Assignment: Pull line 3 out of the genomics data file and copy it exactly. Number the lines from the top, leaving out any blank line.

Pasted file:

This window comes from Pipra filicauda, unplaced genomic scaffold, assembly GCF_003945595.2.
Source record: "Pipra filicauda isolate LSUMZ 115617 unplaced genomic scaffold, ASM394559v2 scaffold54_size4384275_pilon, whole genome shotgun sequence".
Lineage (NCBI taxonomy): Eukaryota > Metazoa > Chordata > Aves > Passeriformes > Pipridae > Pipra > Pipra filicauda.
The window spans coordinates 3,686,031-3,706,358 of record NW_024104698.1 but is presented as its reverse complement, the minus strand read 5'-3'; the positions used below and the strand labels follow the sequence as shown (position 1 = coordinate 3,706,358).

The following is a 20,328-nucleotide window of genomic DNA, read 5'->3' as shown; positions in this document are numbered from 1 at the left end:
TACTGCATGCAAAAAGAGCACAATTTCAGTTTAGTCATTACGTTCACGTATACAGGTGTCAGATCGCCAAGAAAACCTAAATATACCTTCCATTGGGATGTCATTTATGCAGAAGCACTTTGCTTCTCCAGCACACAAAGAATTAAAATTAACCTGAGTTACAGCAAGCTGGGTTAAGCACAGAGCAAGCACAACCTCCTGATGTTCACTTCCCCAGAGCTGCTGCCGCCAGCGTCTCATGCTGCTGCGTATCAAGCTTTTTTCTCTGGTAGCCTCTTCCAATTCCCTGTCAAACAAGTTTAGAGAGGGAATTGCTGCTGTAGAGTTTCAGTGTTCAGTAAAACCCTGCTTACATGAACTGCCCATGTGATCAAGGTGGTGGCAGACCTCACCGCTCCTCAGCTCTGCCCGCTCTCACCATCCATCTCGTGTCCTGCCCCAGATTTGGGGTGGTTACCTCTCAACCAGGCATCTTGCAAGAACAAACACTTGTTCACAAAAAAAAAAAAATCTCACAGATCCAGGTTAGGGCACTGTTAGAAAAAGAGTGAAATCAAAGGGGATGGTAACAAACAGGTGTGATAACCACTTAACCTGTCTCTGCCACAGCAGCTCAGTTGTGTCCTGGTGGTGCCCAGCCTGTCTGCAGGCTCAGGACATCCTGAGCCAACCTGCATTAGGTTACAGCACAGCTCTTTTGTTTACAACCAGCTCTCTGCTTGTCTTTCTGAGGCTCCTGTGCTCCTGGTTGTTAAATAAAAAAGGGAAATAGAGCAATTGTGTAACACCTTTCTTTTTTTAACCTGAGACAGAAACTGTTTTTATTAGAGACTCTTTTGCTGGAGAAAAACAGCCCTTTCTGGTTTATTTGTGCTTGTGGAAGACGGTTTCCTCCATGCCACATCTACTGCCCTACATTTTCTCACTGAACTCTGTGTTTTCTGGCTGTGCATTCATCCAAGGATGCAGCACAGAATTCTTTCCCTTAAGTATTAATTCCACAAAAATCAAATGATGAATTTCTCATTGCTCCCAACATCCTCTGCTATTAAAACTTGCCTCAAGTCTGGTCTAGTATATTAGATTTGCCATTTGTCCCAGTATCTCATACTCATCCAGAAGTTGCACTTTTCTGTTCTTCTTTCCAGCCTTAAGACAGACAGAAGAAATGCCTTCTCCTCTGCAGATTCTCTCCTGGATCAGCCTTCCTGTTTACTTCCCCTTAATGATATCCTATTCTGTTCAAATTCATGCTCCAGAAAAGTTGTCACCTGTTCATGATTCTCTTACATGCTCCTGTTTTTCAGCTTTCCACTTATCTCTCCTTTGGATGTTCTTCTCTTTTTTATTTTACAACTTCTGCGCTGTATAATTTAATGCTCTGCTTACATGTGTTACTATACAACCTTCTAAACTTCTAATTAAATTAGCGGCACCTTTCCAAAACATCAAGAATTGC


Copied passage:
Lineage (NCBI taxonomy): Eukaryota > Metazoa > Chordata > Aves > Passeriformes > Pipridae > Pipra > Pipra filicauda.